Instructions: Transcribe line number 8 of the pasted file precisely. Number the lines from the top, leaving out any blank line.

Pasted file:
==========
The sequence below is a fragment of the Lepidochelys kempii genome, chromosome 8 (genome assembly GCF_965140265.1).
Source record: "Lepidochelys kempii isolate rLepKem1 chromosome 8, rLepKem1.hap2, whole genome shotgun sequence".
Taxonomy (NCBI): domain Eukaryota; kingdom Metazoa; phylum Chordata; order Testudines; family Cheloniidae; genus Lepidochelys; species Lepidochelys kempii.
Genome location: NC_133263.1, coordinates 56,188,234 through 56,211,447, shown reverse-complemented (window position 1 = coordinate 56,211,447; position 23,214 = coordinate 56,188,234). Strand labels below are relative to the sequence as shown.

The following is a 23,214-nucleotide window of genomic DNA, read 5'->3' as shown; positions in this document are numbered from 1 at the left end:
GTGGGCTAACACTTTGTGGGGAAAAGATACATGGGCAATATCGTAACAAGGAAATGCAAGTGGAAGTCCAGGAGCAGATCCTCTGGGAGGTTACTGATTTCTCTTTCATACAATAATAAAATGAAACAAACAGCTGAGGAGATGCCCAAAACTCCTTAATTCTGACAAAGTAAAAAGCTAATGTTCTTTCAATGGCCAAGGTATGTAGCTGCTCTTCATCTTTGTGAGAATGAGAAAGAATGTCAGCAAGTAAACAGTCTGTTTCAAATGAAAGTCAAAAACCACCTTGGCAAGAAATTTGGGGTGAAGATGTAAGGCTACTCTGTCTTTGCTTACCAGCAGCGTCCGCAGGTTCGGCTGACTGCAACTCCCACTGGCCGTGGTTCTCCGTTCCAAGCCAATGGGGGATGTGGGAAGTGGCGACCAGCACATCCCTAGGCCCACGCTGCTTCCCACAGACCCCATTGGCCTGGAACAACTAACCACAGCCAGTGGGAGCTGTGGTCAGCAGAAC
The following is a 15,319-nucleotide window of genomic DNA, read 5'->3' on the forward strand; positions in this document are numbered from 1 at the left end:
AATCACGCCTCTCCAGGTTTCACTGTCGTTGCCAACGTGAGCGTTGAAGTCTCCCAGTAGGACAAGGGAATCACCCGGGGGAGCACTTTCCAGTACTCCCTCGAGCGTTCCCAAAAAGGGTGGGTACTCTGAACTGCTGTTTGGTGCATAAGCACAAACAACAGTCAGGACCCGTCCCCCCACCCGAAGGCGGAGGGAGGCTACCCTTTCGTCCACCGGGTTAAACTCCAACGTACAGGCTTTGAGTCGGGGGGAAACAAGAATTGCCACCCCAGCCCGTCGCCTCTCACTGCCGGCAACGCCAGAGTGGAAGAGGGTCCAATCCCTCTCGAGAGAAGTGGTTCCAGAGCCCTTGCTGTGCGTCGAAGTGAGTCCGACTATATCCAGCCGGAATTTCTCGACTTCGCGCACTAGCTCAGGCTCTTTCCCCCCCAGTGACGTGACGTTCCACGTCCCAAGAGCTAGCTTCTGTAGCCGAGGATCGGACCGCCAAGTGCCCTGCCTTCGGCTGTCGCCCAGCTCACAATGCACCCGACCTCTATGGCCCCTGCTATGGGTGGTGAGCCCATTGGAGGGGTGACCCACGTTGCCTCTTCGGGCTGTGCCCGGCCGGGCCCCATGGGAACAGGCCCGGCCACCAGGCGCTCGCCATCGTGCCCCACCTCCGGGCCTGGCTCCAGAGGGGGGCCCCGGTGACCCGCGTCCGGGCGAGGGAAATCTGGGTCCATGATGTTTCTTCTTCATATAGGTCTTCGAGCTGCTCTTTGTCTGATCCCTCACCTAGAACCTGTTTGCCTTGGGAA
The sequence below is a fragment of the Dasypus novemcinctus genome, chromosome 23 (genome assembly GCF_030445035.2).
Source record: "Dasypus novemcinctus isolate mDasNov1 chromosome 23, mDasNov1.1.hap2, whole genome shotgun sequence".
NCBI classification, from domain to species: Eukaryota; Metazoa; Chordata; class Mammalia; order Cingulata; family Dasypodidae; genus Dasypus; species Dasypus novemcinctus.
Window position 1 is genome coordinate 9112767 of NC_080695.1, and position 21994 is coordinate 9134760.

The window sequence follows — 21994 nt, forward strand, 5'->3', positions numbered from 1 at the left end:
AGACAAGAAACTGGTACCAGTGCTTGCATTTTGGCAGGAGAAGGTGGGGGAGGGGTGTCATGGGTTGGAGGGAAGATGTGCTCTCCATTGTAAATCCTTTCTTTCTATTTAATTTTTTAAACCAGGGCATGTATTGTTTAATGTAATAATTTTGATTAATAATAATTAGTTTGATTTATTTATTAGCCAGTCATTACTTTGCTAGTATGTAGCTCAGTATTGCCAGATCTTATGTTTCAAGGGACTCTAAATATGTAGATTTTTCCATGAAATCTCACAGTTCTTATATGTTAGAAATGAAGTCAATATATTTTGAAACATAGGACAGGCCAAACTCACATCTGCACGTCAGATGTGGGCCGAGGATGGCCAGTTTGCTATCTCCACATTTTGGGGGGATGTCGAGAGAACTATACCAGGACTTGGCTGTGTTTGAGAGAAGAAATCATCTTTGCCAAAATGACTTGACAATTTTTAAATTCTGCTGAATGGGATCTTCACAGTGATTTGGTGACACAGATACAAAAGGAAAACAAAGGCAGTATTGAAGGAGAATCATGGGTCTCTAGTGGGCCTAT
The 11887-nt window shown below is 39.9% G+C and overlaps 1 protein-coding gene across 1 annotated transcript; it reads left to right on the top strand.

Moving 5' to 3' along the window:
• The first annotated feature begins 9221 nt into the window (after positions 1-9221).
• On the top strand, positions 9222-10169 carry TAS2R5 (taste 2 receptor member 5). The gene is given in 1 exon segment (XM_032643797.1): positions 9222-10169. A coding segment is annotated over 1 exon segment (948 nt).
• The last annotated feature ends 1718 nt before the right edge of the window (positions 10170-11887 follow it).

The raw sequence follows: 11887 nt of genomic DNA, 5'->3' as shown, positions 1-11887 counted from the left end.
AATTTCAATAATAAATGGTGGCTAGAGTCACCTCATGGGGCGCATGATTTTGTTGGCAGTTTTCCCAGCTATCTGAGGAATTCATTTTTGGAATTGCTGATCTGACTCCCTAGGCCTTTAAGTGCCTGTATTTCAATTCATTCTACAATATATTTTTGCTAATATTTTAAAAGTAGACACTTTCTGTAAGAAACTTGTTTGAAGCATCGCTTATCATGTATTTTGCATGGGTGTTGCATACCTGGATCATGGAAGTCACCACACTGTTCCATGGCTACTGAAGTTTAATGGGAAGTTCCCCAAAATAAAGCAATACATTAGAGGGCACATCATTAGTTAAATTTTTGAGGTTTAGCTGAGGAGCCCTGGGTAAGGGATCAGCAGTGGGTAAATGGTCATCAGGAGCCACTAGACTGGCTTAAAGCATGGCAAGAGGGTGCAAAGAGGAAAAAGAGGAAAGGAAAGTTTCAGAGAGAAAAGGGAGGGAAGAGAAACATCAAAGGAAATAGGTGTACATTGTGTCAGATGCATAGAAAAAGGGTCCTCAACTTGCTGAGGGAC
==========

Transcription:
AATCACGCCTCTCCAGGTTTCACTGTCGTTGCCAACGTGAGCGTTGAAGTCTCCCAGTAGGACAAGGGAATCACCCGGGGGAGCACTTTCCAGTACTCCCTCGAGCGTTCCCAAAAAGGGTGGGTACTCTGAACTGCTGTTTGGTGCATAAGCACAAACAACAGTCAGGACCCGTCCCCCCACCCGAAGGCGGAGGGAGGCTACCCTTTCGTCCACCGGGTTAAACTCCAACGTACAGGCTTTGAGTCGGGGGGAAACAAGAATTGCCACCCCAGCCCGTCGCCTCTCACTGCCGGCAACGCCAGAGTGGAAGAGGGTCCAATCCCTCTCGAGAGAAGTGGTTCCAGAGCCCTTGCTGTGCGTCGAAGTGAGTCCGACTATATCCAGCCGGAATTTCTCGACTTCGCGCACTAGCTCAGGCTCTTTCCCCCCCAGTGACGTGACGTTCCACGTCCCAAGAGCTAGCTTCTGTAGCCGAGGATCGGACCGCCAAGTGCCCTGCCTTCGGCTGTCGCCCAGCTCACAATGCACCCGACCTCTATGGCCCCTGCTATGGGTGGTGAGCCCATTGGAGGGGTGACCCACGTTGCCTCTTCGGGCTGTGCCCGGCCGGGCCCCATGGGAACAGGCCCGGCCACCAGGCGCTCGCCATCGTGCCCCACCTCCGGGCCTGGCTCCAGAGGGGGGCCCCGGTGACCCGCGTCCGGGCGAGGGAAATCTGGGTCCATGATGTTTCTTCTTCATATAGGTCTTCGAGCTGCTCTTTGTCTGATCCCTCACCTAGAACCTGTTTGCCTTGGGAA